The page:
The stories we tell ourselves, especially the ones we tend to repeat over and over and that circulate throughout our political and cultural discourses, matter. They impact us. They carve neural pathways, so to speak, in our collective cultural mindset, in our political nervous system. They set expectations for us about the future, map out and set the course for our imagination of possibilities, preparing us for, priming us to accept, some future outcomes more than others. In this sense, they can make us feel powerful and hopeful or demoralized, powerless, and anxious.
Letitia James has claimed some people at the National Rifle Association used the organization as their “personal piggy bank” as she moves to dissolve the gun group.
The New York Attorney General spoke to MSNBC’s Rachael Maddow on Thursday following her announcement the previous day of her intention to seek the NRA’s dissolution.
James caused a major stir on Thursday with a press conference alleging major financial malpractice and self-dealing at the NRA. She stuck to her position during her interview with Maddow.
James said “it was the diversion of millions, upon millions of dollars” that convinced her to move against the NRA.
Watch the video:
New York AG Letitia James alleges NRA corruption "runs very deep"
"The corruption is pervasive, it's persistent, it's not limited to one person. It's throughout the entire corporation and that's why we seek to dissolve the corporation in its entirety." pic.twitter.com/XNalgRTDfs
Mary Trump told MSNBC's Rachel Maddow that she heard Trump use the N-word and anti-Semitic slurs, which isn't surprising given that he's a racist.
Rachel Maddow showed how Trump is potentially killing thousands of meat plant workers by refusing to enforce federal virus safety guidelines.
Rachel Maddow cut through Trump's happy talk and obliterated the administration's lies on coronavirus testing and availability in the US.
Rachel Maddow didn't pull any punches as she called Trump's coronavirus response insane in terms of policy and ethics, and noted that it will be fatal.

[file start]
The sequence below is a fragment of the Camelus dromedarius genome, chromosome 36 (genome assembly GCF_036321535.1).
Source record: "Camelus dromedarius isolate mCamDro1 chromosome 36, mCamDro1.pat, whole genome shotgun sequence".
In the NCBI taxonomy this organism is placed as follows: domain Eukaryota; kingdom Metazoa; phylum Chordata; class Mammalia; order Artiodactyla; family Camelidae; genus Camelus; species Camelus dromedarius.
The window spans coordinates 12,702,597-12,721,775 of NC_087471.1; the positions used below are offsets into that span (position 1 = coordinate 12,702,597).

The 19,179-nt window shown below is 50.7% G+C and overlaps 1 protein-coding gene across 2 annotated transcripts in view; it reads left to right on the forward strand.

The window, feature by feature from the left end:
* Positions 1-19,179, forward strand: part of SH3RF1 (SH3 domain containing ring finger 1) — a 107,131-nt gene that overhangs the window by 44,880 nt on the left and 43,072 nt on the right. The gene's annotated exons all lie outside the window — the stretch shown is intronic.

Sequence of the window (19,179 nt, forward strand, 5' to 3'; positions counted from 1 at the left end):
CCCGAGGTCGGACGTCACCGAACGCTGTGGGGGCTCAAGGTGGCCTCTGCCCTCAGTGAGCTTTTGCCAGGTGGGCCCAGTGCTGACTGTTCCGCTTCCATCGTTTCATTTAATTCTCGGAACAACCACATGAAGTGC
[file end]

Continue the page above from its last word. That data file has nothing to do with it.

As coverage of the coronavirus streams 24-7 on the airways, updating cases and casualties as well as policy shifts and other breaking developments, it is understandable Americans might find their attention riveted to day to day events linked to the pandemic, making it hard to even think about larger political contexts or issues raised by the pandemic.
We rarely even hear, for example, about the Democratic primary, much less about the approaching presidential election in November, on which many American interests hang in the balance.
Last March 23,
Rachel Maddow made the case that Trump's lie-filled coronavirus briefings are a danger to public health and the networks should stop broadcasting them live.
As primary election day, March 17, approaches in Illinois, I have been doing some canvassing for a candidate running to keep her seat as a state representative, Lindsey LaPointe. I have known Lindsey for a few years as someone who is active in our neighborhoods (before she took over as state rep), always present around local issues and trying to make life better in our little corner of the world in Chicago. Last fall I attended an event at a local park called “Peace in the Preserves,” and of course Lindsey was there. We fell into conversation, and as a professor at a small state university in the city, I drifted into my usual and somewhat long-winded talking points about higher education funding, pension issues, and so forth.
She listened with a placid yet eager thoughtfulness and care. I could see the look of careful listening, of absorption, on her face. She was taking it all in, really wanting and trying to understand. You could tell she wanted to represent people, not just her own views and ideas.
When I canvass, it is this experience and these qualities of Lindsey I talk about. Although I have some sense of her political platform, I can’t say I have a complete or in any way thorough knowledge of all her platforms and views, or even how she has voted.